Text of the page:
Top 5 Wednesday - June 3 - Favourite Books of the Year So Far!

So I did no top five Wednesdays in May, yeah… sorry. But now it’s June, and here we go. Top Five Wednesday is a concept created by Gingerreadslainey. And this week’s topic is your top five favourite books of the year so far. So my list is composed of just books I’ve read this year, so not necessarily books that have been released this year, which will become very apparent with the first book on this list. Anyway, off we go.


Jane Eyre by Charlotte Brontë
Yeah, it’s fucking amazing. Jane Eyre is the gothic masterpiece of Charlotte Brontë. It’s a fake autobiography about Jane Eyre, an orphan who grows up in a boarding school where she has a sort of auspicious beginning, being accused of lying and being a demon child. She does become a beloved part of the school. When she’s 18 she becomes a governess for a young girl named Adele, the ward of a man named Rochester. They fall in love, but can’t be married because Rochester has a wife he’s hidden in the attic. Jane Eyre refuses to be dependent on a man. She is dirt poor but she will not take Rochester’s money. She will not be his mistress, because it is a tenuous relationship and who is to say Rochester will not get tired of her. She’s amazing, bit pious, but she’s a badass, and the book is amazing.

The Way of Kings by Brandon Sanderson
This is the first book in Brandon Sanderson’s Stormlight Archive series. It is amazing. It is full of magic and wonder and amazingness. It’s just amazing. It’s not a good place to start with fantasy. It’s really complex and for a long time, the whole book technically, there are things you can’t understand, and you just need to roll with it. My best friend said that for Fantasy you should really move through stages, and start on somewhere simpler, and then move onto more complex stuff. In which case this should be on the sort of advanced stage. It’s incredible. The characters are amazing, the cultures, Oh Em Gee. The world building is just amazing. Brandon Sanderson is incredible.

The Bone Clocks by David Mitchell
David Mitchell is a genius. This is his latest book and it is about these two immortal races that wage a sort of time war in the background of the world. And it’s about a young woman named Holly Sykes who is in the centre of this war. It’s incredible. It’s an amazing book. Mitchell writes sort of short stories and then strings them together into a novel. This book starts with Holly’s perspective, and then are told from the perspectives of people who are in Holly’s life. And it seems very normal, and then something weird happens at the end of every perspective, and then they just don’t mention it ever again. It’s good. It’s fun, and cool, and weird.

What if? By Randall Munroe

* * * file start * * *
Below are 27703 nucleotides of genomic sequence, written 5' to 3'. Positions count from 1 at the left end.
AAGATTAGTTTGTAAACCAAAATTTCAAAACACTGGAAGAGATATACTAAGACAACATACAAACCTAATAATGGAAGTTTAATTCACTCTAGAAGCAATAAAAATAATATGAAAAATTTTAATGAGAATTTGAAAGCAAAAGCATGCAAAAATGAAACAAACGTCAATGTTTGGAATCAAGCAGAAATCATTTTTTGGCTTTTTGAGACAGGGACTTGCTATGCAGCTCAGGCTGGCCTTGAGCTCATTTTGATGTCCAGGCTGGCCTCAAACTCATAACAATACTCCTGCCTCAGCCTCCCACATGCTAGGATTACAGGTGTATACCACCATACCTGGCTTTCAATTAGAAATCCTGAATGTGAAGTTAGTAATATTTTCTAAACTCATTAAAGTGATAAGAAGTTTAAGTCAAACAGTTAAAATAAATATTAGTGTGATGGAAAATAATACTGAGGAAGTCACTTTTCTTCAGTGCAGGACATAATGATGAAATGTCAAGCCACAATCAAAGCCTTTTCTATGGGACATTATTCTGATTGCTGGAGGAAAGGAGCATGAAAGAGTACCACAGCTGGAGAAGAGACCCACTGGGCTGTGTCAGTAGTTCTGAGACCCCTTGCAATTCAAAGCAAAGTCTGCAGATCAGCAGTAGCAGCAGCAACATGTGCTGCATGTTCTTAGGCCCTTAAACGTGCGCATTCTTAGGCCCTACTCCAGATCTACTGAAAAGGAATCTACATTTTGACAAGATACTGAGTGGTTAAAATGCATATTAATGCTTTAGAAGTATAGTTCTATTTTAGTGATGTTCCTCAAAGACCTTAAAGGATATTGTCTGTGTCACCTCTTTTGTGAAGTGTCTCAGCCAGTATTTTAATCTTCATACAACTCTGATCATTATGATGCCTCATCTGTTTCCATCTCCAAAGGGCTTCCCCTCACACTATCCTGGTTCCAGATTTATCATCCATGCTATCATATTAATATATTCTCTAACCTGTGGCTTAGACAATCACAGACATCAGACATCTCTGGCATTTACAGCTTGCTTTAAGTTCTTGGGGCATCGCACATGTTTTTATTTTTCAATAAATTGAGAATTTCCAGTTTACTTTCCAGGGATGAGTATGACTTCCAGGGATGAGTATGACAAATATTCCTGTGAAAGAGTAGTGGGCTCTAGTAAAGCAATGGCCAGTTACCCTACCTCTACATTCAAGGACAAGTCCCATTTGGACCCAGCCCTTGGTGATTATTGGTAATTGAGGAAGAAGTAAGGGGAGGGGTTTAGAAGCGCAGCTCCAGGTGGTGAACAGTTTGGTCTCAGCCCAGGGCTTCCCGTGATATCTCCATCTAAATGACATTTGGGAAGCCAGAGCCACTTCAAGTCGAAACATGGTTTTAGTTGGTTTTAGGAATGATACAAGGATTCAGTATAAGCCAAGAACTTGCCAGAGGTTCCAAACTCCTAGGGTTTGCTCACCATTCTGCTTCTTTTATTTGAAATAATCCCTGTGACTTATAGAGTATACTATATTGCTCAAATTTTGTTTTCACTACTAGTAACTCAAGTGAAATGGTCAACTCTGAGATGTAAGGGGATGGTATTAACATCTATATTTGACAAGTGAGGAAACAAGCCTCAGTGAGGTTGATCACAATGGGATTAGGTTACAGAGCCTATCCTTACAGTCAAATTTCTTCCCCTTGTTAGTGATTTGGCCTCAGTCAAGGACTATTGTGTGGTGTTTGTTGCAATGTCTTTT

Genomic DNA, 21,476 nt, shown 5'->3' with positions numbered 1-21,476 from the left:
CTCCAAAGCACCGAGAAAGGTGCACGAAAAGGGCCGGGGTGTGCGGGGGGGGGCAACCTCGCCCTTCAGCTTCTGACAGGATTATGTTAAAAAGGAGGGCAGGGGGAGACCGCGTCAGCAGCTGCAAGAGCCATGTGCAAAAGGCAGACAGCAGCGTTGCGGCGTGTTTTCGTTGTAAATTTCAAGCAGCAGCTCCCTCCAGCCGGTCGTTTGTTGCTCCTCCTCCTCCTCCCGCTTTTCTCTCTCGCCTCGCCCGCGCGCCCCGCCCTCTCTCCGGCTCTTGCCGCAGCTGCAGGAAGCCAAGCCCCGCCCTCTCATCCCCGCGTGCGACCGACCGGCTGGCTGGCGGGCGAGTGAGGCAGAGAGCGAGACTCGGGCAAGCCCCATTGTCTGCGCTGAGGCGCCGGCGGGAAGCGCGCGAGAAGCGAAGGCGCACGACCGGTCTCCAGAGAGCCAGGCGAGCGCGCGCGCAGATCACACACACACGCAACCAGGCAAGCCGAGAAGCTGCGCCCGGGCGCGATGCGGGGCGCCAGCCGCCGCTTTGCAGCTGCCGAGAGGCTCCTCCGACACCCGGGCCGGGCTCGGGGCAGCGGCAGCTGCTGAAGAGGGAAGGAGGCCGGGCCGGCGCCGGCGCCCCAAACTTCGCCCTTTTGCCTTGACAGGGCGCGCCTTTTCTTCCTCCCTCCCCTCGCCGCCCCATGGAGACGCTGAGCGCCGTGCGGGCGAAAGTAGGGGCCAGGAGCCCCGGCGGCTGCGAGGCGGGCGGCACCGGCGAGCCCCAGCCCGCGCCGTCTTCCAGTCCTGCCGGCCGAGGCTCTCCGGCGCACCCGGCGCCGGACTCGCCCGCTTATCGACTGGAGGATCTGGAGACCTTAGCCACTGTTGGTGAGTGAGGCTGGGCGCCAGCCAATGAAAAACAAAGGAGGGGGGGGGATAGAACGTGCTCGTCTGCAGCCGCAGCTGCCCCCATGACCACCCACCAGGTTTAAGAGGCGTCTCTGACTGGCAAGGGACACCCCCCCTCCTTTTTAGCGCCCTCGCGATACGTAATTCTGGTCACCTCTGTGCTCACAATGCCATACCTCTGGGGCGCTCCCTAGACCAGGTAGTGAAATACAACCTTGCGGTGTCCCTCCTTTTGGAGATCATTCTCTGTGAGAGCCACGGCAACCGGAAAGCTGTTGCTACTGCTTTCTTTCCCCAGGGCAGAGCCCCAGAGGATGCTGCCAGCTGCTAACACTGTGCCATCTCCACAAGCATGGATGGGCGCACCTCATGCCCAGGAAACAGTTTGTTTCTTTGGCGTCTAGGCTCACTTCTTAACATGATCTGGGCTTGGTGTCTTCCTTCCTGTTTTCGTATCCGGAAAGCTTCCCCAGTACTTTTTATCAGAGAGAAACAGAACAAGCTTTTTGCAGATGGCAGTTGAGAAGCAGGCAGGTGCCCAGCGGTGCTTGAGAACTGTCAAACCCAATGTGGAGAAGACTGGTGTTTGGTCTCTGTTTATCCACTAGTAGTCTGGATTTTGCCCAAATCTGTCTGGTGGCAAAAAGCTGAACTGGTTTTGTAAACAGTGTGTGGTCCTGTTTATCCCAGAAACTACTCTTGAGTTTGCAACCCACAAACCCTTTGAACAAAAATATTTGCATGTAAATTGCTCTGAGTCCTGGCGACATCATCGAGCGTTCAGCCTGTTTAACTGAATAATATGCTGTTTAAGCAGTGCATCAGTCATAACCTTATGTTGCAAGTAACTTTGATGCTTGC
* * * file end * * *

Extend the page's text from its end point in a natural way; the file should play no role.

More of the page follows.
I’m a weird science enthusiast. By which I don’t mean I’m weird, I am, but I mean “weird science.” I like people who ask weird scientific questions and try to answer them. I especially like it when people who aren’t exactly moral do this. Because who needs ethics? This is based on hypothetical questions, and the answers aren’t really found through experiments, but through maths. It’s great. This is who I am. It’s written by a former NASA scientist, who now writes the webcomic XKCD. There he also answers weird science questions people send him. I listened to the audiobook, which is read by Wil Wheaton. I kind of want to read it too, because it has diagrams and stuff. It’s funny, it’s weird. People ask weird questions; like what would happen is there was suddenly a portal that sucked out all the water on earth? And his conclusion is essentially that Holland, no longer threatened by being drowned or washed away, will take over the world. Because of course. It’s great. I told a Dutch friend of mine about that, and she was not surprised. She just said; yeah, makes sense.

Americanah by Chimamanda Ngozi Adichie
This was my first Adichie book and it’s great. It’s an immigrant story. Ifemelu and Obinze are Nigerian teenagers in love. They plan to go off to America together, but Ifemelu gets a scholarship and a visa and goes before Obinze and they drift apart. It was an interesting look at race in America, and how different it is for blacks that are born in America, of black parents, as opposed to an African immigrant. They sort of experience their blackness, and racism differently. Since I’m not black, or an immigrant, or American, or indeed African, I don’t really have a first hand perspective on blacks in America, or immigration, but I found it fascinating. I love studying people, you’re learning a lot of weirdness about me, I studied anthropology, and I like seeing how people sort of interact and crash. Because Ifemelu is very different and has a different experience of blackness than black people in America she observes a lot about that. And I love that, because I’m weird. I should read more immigrant stories. Anyway.


So these are my top five favourite books so far this year. Hope you enjoyed this list. What are your favourites? What weird things do you like?